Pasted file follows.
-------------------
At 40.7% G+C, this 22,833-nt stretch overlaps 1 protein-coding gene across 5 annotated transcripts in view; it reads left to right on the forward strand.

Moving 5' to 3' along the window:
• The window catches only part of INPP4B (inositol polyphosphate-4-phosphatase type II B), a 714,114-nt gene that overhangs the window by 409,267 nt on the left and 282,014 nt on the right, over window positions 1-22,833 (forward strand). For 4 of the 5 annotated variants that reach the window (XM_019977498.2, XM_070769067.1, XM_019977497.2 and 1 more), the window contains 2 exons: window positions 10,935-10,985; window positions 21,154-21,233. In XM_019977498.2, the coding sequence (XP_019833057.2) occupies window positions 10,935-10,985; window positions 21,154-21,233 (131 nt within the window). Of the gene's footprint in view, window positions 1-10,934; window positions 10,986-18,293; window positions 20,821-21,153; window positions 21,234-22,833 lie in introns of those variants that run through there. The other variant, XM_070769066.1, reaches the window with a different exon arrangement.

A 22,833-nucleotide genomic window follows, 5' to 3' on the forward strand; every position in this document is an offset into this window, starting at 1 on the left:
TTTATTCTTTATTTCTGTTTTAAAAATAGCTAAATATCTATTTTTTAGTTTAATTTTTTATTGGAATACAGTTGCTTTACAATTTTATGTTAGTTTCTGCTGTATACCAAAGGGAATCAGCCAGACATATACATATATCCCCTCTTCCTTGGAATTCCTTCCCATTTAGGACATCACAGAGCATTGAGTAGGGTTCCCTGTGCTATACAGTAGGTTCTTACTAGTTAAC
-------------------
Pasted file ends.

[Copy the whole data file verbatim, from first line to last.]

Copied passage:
At 40.7% G+C, this 22,833-nt stretch overlaps 1 protein-coding gene across 5 annotated transcripts in view; it reads left to right on the forward strand.

Moving 5' to 3' along the window:
• The window catches only part of INPP4B (inositol polyphosphate-4-phosphatase type II B), a 714,114-nt gene that overhangs the window by 409,267 nt on the left and 282,014 nt on the right, over window positions 1-22,833 (forward strand). For 4 of the 5 annotated variants that reach the window (XM_019977498.2, XM_070769067.1, XM_019977497.2 and 1 more), the window contains 2 exons: window positions 10,935-10,985; window positions 21,154-21,233. In XM_019977498.2, the coding sequence (XP_019833057.2) occupies window positions 10,935-10,985; window positions 21,154-21,233 (131 nt within the window). Of the gene's footprint in view, window positions 1-10,934; window positions 10,986-18,293; window positions 20,821-21,153; window positions 21,234-22,833 lie in introns of those variants that run through there. The other variant, XM_070769066.1, reaches the window with a different exon arrangement.

A 22,833-nucleotide genomic window follows, 5' to 3' on the forward strand; every position in this document is an offset into this window, starting at 1 on the left:
TTTATTCTTTATTTCTGTTTTAAAAATAGCTAAATATCTATTTTTTAGTTTAATTTTTTATTGGAATACAGTTGCTTTACAATTTTATGTTAGTTTCTGCTGTATACCAAAGGGAATCAGCCAGACATATACATATATCCCCTCTTCCTTGGAATTCCTTCCCATTTAGGACATCACAGAGCATTGAGTAGGGTTCCCTGTGCTATACAGTAGGTTCTTACTAGTTAAC